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Saturday, July 17, 2010

Barron's give kudos to Zero Hedge

A few days back ZH had this story on China's 65 million vacant homes. Unless, of course, they are just getting their electricity for free:

"Adjusted for informal securitisation activity, Fitch estimates that the net amount of new CNY loans extended in H110 was closer to CNY5.9trn, or 28% above the official figure of CNY4.6trn...on a flow basis the volume of credit being shifted off balance sheets in recent times has been large and rising. Activity also is largely concentrated among just a few dozen banks, and institution?specific exposure is often much higher." And some are wondering why China's AgBank was scrambling to raise $20 billion via a hurried IPO... Yet this data pales in comparison with disclosure from a recent article in South China Morning Post, in which an economist at the Chinese Academy of Social Sciences noted estimates from electricity meter readings that there are about 64.5 million empty apartments and houses in urban areas of the country! This number is five times larger than the roughly 12 million in total US public (3.89 million) and shadow (8 million as estimated by Morgan Stanley) home inventory available currently. Forget Stephen Roach - China is covertly funding and creating a housing bubble that is at least 5 times as big as that of the United States. We leave it up to you to imagine the consequences of that particular bubble's bursting...

Another take is here.

A recent report from the State Grid Corporation of China (SGCC), a power grid corporation owned by the State Council, says 65.4 million houses in 660 cities across China have had zero electricity consumption for six months in succession. These houses, assumed to be vacant, can hold an estimated 200 million residents.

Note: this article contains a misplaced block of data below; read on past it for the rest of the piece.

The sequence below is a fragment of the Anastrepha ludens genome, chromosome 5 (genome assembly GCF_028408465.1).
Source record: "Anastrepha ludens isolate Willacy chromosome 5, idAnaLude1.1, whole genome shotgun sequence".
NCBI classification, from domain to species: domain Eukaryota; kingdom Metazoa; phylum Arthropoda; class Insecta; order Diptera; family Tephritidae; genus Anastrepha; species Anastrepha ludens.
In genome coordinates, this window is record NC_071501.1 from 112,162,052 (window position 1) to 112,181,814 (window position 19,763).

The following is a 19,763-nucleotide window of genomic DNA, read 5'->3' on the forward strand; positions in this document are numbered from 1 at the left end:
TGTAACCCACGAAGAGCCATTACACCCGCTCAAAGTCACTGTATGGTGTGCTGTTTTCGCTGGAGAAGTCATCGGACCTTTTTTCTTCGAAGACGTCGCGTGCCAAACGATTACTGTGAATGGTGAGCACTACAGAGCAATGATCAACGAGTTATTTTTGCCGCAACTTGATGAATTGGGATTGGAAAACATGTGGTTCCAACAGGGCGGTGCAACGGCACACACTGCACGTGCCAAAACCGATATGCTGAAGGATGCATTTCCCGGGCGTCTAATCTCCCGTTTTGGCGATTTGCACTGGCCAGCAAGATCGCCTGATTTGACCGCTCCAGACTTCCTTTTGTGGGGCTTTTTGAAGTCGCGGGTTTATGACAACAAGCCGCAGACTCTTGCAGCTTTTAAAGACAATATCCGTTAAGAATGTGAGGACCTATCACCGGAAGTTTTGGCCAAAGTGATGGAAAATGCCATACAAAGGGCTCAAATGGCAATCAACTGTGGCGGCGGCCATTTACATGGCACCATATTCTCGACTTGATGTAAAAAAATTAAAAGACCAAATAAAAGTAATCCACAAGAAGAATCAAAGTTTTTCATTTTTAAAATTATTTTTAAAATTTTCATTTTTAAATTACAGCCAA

Among the many newly constructed projects, the “Jingjin new district” is claimed to be Asia’s largest luxury villa compound, located in a suburb of Tianjin, a metropolis 93 miles away from Beijing. The district has been an empty town since its construction was completed six years ago.


The Hyatt even built a new resort for the "vacant" city.

Barron's picked up on that this weekend, but they forgot to mention this story was six years old.

WE'RE INDEBTED TO ZERO HEDGE for a P.S. to the above. It cites a recent piece in the South China Morning Post, in which an economist at the Chinese Academy of Social Sciences reports that, based on readings of electricity meters, there are 64.5 million empty apartments and houses in the country's urban areas.

That, declares Zero Hedge, is five times the roughly 12 million vacant habitations (including shadow inventory) in the U.S. In other words, Zero Hedge exclaims, "China is covertly funding and creating a housing bubble at least five times as big as" our own late and unlamented housing bubble before it burst and left both housing and the economy in tatters.

An incorrigible optimist, we reckon that the consequences of a bust may prove only twice as bad in China as they did here. But why doesn't that make us feel any better?

Since Barron's was quoting Zero Hedge, I'll put out one of their latest germane pieces also:
The White House is claiming that the so-called stimulus created between 2.5 million and 3.6 million jobs even though total employment has dropped by more than 2.3 million since Obama took office. The Administration justifies this legerdemain by asserting that the economy actually would have lost about 5 million jobs without the new government spending.

I’ve decided to adopt this clever strategy to spice up my social life. Next time I see my buddies, I’m going to claim that I enjoyed a week of debauchery with the Victoria’s Secret models. And if any of them are rude enough to point out that I’m lying, I’ll simply explain that I started with an assumption of spending -7 nights with the supermodels. And since I actually spent zero nights with them, that means a net of +7. Some of you may be wondering whether it makes sense to begin with an assumption of “-7 nights,” but I figure that’s okay since Keynesians begin with the assumption that you can increase your prosperity by transferring money from your left pocket to your right pocket.
 

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